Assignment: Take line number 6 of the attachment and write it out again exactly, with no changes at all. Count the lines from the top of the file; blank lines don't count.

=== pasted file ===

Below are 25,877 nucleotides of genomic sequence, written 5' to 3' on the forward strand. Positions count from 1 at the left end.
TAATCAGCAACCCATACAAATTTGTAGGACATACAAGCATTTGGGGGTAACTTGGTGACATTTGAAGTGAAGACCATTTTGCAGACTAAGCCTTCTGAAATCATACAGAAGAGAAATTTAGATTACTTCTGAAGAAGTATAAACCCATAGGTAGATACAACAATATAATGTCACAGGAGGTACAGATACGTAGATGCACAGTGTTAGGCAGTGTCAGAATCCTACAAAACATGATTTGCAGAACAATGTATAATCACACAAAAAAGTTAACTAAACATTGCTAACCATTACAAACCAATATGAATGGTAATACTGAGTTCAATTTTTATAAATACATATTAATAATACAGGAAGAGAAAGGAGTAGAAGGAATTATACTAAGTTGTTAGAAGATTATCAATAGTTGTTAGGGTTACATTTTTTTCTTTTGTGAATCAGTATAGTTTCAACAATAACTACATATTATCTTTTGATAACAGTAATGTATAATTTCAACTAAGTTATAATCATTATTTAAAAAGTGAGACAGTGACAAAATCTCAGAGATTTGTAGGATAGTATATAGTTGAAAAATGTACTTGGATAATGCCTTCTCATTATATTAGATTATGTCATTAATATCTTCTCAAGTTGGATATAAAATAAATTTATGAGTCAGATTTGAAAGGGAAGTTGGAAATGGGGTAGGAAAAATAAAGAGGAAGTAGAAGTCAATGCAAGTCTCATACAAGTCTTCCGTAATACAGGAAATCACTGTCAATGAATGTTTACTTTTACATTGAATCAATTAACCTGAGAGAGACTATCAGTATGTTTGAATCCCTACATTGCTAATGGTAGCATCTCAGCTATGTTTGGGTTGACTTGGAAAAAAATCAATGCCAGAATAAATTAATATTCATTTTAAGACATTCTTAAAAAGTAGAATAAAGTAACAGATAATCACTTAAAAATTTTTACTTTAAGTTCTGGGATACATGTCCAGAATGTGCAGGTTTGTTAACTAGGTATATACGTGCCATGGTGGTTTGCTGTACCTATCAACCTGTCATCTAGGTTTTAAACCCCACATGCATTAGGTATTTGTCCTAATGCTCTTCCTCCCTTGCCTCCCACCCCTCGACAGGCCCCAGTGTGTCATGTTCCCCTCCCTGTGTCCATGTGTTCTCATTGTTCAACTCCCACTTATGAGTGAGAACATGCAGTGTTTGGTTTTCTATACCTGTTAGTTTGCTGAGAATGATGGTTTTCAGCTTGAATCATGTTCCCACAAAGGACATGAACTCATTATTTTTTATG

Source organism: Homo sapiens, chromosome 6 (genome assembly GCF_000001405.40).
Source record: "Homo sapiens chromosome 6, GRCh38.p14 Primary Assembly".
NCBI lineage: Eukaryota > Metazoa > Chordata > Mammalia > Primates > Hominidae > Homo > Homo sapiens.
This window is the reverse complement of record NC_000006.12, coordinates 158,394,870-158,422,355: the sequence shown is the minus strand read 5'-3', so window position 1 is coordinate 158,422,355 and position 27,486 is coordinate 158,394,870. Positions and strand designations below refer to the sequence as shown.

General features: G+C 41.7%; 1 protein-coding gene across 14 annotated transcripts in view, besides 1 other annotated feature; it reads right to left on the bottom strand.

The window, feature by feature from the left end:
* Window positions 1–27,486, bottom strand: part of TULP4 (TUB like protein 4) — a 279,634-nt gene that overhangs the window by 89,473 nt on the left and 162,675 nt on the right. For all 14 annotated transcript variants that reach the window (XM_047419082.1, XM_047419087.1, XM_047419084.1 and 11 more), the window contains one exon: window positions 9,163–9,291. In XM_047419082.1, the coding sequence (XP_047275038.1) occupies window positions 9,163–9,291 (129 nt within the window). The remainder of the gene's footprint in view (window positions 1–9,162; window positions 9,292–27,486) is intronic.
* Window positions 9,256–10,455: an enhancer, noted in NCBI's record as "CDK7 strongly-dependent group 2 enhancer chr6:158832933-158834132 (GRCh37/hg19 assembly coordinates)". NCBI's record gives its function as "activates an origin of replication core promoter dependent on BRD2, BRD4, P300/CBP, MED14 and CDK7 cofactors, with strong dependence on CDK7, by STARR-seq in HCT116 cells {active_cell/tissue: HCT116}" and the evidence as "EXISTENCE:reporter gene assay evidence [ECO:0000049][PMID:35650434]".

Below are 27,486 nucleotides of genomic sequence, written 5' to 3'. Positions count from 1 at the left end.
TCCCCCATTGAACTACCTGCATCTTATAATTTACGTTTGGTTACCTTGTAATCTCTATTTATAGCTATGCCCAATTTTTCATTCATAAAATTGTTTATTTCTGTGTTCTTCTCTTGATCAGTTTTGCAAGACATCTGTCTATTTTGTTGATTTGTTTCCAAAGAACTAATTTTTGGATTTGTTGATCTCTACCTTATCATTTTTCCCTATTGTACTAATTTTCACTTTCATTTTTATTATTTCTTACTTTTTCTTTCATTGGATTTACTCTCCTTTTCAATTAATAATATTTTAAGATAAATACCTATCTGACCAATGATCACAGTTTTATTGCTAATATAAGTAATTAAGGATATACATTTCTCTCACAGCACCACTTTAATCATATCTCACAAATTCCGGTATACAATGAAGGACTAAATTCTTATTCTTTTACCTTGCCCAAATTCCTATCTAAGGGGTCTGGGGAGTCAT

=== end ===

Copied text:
This window is the reverse complement of record NC_000006.12, coordinates 158,394,870-158,422,355: the sequence shown is the minus strand read 5'-3', so window position 1 is coordinate 158,422,355 and position 27,486 is coordinate 158,394,870. Positions and strand designations below refer to the sequence as shown.